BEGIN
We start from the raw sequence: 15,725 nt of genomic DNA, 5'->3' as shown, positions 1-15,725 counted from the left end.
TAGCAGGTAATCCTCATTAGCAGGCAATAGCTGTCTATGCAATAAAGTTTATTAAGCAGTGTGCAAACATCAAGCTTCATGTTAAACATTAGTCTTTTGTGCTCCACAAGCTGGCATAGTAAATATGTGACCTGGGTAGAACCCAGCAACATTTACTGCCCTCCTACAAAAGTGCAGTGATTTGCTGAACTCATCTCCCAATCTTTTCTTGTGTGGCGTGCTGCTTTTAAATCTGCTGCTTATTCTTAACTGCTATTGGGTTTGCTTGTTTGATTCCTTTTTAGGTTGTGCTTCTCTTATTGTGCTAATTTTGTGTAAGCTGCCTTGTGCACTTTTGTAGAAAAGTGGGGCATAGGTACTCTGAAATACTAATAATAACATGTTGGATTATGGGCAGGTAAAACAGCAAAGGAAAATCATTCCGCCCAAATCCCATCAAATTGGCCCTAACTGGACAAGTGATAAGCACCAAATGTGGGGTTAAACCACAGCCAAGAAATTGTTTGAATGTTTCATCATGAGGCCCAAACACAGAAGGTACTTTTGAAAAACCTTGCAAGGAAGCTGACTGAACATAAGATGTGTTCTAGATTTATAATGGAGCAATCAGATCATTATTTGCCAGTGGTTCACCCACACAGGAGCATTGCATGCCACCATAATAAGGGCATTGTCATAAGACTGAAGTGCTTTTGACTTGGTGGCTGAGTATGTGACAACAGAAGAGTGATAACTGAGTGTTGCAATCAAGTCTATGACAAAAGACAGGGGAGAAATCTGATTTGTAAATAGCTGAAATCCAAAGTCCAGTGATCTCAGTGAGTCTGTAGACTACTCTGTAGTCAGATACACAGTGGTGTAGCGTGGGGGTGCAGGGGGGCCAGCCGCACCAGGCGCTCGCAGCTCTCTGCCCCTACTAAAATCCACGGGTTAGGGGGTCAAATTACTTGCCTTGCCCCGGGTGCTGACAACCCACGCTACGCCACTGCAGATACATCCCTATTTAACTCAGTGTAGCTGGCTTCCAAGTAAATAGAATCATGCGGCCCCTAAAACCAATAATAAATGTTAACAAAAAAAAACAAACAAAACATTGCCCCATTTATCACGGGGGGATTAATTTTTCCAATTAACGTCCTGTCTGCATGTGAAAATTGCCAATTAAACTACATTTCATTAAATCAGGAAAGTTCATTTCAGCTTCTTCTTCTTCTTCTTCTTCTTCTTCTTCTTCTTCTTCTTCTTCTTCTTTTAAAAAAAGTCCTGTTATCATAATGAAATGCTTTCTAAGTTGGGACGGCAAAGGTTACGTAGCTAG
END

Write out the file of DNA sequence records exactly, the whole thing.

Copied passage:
We start from the raw sequence: 15,725 nt of genomic DNA, 5'->3' as shown, positions 1-15,725 counted from the left end.
TAGCAGGTAATCCTCATTAGCAGGCAATAGCTGTCTATGCAATAAAGTTTATTAAGCAGTGTGCAAACATCAAGCTTCATGTTAAACATTAGTCTTTTGTGCTCCACAAGCTGGCATAGTAAATATGTGACCTGGGTAGAACCCAGCAACATTTACTGCCCTCCTACAAAAGTGCAGTGATTTGCTGAACTCATCTCCCAATCTTTTCTTGTGTGGCGTGCTGCTTTTAAATCTGCTGCTTATTCTTAACTGCTATTGGGTTTGCTTGTTTGATTCCTTTTTAGGTTGTGCTTCTCTTATTGTGCTAATTTTGTGTAAGCTGCCTTGTGCACTTTTGTAGAAAAGTGGGGCATAGGTACTCTGAAATACTAATAATAACATGTTGGATTATGGGCAGGTAAAACAGCAAAGGAAAATCATTCCGCCCAAATCCCATCAAATTGGCCCTAACTGGACAAGTGATAAGCACCAAATGTGGGGTTAAACCACAGCCAAGAAATTGTTTGAATGTTTCATCATGAGGCCCAAACACAGAAGGTACTTTTGAAAAACCTTGCAAGGAAGCTGACTGAACATAAGATGTGTTCTAGATTTATAATGGAGCAATCAGATCATTATTTGCCAGTGGTTCACCCACACAGGAGCATTGCATGCCACCATAATAAGGGCATTGTCATAAGACTGAAGTGCTTTTGACTTGGTGGCTGAGTATGTGACAACAGAAGAGTGATAACTGAGTGTTGCAATCAAGTCTATGACAAAAGACAGGGGAGAAATCTGATTTGTAAATAGCTGAAATCCAAAGTCCAGTGATCTCAGTGAGTCTGTAGACTACTCTGTAGTCAGATACACAGTGGTGTAGCGTGGGGGTGCAGGGGGGCCAGCCGCACCAGGCGCTCGCAGCTCTCTGCCCCTACTAAAATCCACGGGTTAGGGGGTCAAATTACTTGCCTTGCCCCGGGTGCTGACAACCCACGCTACGCCACTGCAGATACATCCCTATTTAACTCAGTGTAGCTGGCTTCCAAGTAAATAGAATCATGCGGCCCCTAAAACCAATAATAAATGTTAACAAAAAAAAACAAACAAAACATTGCCCCATTTATCACGGGGGGATTAATTTTTCCAATTAACGTCCTGTCTGCATGTGAAAATTGCCAATTAAACTACATTTCATTAAATCAGGAAAGTTCATTTCAGCTTCTTCTTCTTCTTCTTCTTCTTCTTCTTCTTCTTCTTCTTCTTCTTCTTTTAAAAAAAGTCCTGTTATCATAATGAAATGCTTTCTAAGTTGGGACGGCAAAGGTTACGTAGCTAG